Until now the US economy has provided a market for the rest of the world, particularly over the last two years when many parts of it have sharply contracted. The result has been an unsustainably large trade deficit. The flood of cheap imports has depressed corporate profits despite the growth in productivity. These profits fell from a high of 12.5% of GNP in 1997 to 11.5% in 1998. In 1998 manufacturing profitability declined to a three and a half year low.

With the economies outside the US now picking up, it is projected that corporate and manufacturing profits will rebound in 1999. This is one of the recent cues for the rise in share prices.

The US economy continues its restructuring. This continuous erosion of decent jobs would normally act as a brake on the economy as demand is reduced through the loss of better paid wages. What is driving the US economy is speculative fever and the imagined wealth effect it creates. Between a quarter and two-fifths of the growth in demand is being fuelled by it. If we include the jobs and bonuses around Wall Street, that increases it to close to half of the growth in demand. It has been this phenomenon that has made the difference between a low growth or a contracting world economy during the last 24 months.

The question is how much longer this speculative boom can continue. Has the economy moved out of the shadow of October 1998 when a small crisis caused such a huge drain of liquidity from the markets? In fact conditions are now more extreme than ever.

The savings rate has now fallen into negative territory (-0.7%) which means that North Americans are spending more than they are earning. Personal bankruptcies, despite this peak of growth and job creation, have already reached the record high of 1.4 millions last year. The price to earnings ratio of the top 500 companies is now nearly 35 (or 60% higher than pre-crash 1987). This means that a share costing $35 lays claim to only $1 in profits.

This yield of less than 3% barely exceeds inflation and if adjusted for dividend is actually below inflation. With dividends below inflation, holding shares means losing money were it not for the fact that share prices are soaring, so if need be they can be sold at a profit. Nonetheless, such poor returns describe a bubble economy, similar to that which occurred in Japan towards the end of the 1980s.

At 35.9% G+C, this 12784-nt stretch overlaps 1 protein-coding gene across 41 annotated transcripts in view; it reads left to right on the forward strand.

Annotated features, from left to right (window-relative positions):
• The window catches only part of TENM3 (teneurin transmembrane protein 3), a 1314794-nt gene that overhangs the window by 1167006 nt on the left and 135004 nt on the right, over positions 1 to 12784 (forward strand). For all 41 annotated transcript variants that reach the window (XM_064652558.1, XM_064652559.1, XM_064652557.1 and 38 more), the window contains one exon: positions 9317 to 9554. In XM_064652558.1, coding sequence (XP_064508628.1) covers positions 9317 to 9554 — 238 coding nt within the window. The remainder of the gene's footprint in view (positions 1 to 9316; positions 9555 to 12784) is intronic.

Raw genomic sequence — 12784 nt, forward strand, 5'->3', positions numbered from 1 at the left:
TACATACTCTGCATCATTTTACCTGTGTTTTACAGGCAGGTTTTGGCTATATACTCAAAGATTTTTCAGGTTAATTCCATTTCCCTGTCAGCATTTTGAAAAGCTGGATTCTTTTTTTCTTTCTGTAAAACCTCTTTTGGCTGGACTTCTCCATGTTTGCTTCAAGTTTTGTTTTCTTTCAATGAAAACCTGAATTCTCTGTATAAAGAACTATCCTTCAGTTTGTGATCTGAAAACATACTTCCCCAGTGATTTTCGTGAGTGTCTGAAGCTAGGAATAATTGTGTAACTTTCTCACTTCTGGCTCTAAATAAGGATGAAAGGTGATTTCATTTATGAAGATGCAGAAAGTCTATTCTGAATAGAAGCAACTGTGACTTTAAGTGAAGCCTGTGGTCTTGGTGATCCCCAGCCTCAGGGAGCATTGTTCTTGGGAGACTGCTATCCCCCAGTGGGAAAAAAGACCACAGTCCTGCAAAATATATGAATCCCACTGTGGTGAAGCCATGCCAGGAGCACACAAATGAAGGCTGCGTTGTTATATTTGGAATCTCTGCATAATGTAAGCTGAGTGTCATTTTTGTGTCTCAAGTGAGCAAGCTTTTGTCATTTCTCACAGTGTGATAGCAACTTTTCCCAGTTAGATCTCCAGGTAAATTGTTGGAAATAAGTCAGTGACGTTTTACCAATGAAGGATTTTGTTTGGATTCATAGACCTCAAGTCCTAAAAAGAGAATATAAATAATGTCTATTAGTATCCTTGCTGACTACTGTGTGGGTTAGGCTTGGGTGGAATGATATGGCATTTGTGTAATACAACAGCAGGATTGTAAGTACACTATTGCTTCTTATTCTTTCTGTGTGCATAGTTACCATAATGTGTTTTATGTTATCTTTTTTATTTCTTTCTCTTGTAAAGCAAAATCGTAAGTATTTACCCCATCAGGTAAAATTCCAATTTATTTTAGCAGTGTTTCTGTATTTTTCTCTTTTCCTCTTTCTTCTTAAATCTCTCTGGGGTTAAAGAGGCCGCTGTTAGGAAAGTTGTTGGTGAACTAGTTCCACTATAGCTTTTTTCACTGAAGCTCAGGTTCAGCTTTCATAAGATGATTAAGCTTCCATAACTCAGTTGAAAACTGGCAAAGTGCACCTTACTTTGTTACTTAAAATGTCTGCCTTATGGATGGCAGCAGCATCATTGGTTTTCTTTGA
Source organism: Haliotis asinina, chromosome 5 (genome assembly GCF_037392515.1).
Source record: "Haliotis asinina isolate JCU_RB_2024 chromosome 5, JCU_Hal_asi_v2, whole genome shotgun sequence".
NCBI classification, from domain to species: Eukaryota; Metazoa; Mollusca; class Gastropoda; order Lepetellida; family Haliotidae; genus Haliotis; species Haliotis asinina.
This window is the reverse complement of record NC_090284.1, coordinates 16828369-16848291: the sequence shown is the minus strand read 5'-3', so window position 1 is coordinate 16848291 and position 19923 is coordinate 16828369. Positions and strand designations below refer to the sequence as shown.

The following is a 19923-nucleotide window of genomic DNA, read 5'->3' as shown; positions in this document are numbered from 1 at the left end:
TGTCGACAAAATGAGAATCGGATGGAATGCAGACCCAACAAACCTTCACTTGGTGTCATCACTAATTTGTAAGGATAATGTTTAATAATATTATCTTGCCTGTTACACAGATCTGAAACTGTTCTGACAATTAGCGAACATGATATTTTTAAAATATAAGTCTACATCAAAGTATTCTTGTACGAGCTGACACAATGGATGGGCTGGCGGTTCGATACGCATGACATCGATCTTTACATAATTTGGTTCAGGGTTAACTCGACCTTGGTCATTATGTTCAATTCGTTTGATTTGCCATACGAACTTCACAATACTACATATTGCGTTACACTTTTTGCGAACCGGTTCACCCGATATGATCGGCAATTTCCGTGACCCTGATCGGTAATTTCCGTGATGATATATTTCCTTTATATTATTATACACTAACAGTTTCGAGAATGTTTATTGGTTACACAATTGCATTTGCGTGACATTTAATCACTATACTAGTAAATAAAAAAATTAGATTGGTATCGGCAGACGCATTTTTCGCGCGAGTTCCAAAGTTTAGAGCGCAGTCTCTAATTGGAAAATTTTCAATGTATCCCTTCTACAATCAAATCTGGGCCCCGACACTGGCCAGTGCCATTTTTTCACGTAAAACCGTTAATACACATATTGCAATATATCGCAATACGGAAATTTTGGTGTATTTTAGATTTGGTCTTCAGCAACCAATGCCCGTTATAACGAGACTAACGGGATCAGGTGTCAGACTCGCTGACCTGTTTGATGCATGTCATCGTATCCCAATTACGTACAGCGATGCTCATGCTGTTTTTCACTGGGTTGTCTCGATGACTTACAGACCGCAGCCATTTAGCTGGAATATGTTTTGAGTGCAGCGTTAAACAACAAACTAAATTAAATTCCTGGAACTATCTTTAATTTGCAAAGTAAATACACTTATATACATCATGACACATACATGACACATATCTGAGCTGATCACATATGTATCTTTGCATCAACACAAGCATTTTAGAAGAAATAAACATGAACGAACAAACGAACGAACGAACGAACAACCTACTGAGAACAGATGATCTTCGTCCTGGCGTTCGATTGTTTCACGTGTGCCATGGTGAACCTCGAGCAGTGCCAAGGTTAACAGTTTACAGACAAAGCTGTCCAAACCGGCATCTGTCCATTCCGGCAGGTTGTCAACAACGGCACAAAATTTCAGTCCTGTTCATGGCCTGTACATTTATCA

What could prick this bubble? Rising inflation fuelling rising interest rates is the obvious needle. However, the class struggle remains subdued. The wages front is silent. The profit outlook is improving. It is unlikely that inflation will take off despite the tightening market for raw materials from the pick up of demand in the Far East.

Interest rates could rise for another reason and that is a fall in the Dollar. With the large trade deficit, the US Dollar remains vulnerable. A sharp fall in its exchange value could force up interest rates. While this is more likely than a rise due to inflation, the weakness of economies outside the US as well as EMU weakness makes this improbable.

Localised financial crises cannot be excluded. China is the obvious candidate. The restructuring of the economy raises the possibility of social convulsion and potential defaults. Closer to home, Brazil and with it much of Latin America are in the economic mire. Finally, pressures in the European Monetary Union could ripple across the Atlantic.

The economic climate remains calm to improving. Nonetheless, Alan Greenspan, that inarticulate mumbler and doyen of the investing fraternity, should have raised interest rates more aggressively. The recent quarter percent rise was thumbed at by Wall Street. The longer the Federal Reserve dithers the greater the potential for crash. It will come but not just yet, and when it does come it will be bigger.

Moving to Japan, the restructuring continues at an accelerating pace. Japan is still two years away from putting its economy in order, a period that falls within the shadow of a potential Wall Street collapse. Despite positive noises coming out of recent government statistics the economy continues to contract. In addition the ability of the government to pump money into the economy is being exhausted after eight rounds of stimuli. Government debt is now the highest of all the major economies.